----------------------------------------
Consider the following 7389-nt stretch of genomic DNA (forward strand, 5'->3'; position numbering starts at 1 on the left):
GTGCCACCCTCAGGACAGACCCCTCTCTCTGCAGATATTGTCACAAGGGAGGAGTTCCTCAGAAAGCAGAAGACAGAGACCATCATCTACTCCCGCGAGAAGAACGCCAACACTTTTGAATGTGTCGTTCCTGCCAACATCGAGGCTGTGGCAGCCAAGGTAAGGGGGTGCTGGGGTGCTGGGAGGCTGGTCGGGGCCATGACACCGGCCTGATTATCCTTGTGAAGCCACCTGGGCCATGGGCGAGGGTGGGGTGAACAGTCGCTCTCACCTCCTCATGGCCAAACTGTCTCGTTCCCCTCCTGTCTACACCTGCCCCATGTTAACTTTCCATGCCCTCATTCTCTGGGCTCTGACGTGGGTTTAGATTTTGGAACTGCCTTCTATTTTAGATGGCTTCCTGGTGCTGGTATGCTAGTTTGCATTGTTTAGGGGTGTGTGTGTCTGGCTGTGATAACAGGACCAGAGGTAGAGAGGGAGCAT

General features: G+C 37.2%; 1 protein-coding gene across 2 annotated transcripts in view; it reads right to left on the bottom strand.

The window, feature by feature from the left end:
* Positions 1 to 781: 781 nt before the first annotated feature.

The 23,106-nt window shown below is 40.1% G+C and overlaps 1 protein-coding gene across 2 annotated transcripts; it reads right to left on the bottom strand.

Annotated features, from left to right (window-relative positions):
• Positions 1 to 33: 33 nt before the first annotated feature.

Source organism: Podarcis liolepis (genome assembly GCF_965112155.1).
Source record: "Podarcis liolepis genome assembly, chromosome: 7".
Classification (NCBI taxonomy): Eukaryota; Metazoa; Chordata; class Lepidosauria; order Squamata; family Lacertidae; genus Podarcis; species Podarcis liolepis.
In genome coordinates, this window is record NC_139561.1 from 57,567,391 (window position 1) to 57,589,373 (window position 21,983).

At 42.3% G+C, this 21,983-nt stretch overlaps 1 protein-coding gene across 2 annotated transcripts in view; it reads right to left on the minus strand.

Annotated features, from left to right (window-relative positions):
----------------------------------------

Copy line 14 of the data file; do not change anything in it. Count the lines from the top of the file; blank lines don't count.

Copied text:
Annotated features, from left to right (window-relative positions):